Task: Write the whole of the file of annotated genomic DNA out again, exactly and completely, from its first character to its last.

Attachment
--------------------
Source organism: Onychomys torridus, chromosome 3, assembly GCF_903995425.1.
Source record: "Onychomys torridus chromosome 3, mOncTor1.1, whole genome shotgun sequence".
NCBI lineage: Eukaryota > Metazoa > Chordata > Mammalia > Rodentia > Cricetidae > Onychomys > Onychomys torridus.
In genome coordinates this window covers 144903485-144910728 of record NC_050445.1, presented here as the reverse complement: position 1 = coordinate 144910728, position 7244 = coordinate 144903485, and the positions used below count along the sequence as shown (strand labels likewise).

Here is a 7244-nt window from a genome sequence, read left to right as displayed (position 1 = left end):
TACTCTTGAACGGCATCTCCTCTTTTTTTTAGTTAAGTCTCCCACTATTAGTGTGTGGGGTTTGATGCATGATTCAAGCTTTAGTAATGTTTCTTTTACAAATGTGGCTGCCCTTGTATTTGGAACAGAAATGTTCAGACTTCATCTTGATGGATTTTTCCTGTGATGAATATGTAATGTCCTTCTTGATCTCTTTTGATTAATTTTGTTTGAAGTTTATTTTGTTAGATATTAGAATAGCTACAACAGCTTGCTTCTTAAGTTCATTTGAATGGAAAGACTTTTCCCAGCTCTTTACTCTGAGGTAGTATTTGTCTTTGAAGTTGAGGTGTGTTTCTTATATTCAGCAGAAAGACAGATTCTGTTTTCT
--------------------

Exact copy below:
Source organism: Onychomys torridus, chromosome 3, assembly GCF_903995425.1.
Source record: "Onychomys torridus chromosome 3, mOncTor1.1, whole genome shotgun sequence".
NCBI lineage: Eukaryota > Metazoa > Chordata > Mammalia > Rodentia > Cricetidae > Onychomys > Onychomys torridus.
In genome coordinates this window covers 144903485-144910728 of record NC_050445.1, presented here as the reverse complement: position 1 = coordinate 144910728, position 7244 = coordinate 144903485, and the positions used below count along the sequence as shown (strand labels likewise).

Here is a 7244-nt window from a genome sequence, read left to right as displayed (position 1 = left end):
TACTCTTGAACGGCATCTCCTCTTTTTTTTAGTTAAGTCTCCCACTATTAGTGTGTGGGGTTTGATGCATGATTCAAGCTTTAGTAATGTTTCTTTTACAAATGTGGCTGCCCTTGTATTTGGAACAGAAATGTTCAGACTTCATCTTGATGGATTTTTCCTGTGATGAATATGTAATGTCCTTCTTGATCTCTTTTGATTAATTTTGTTTGAAGTTTATTTTGTTAGATATTAGAATAGCTACAACAGCTTGCTTCTTAAGTTCATTTGAATGGAAAGACTTTTCCCAGCTCTTTACTCTGAGGTAGTATTTGTCTTTGAAGTTGAGGTGTGTTTCTTATATTCAGCAGAAAGACAGATTCTGTTTTCT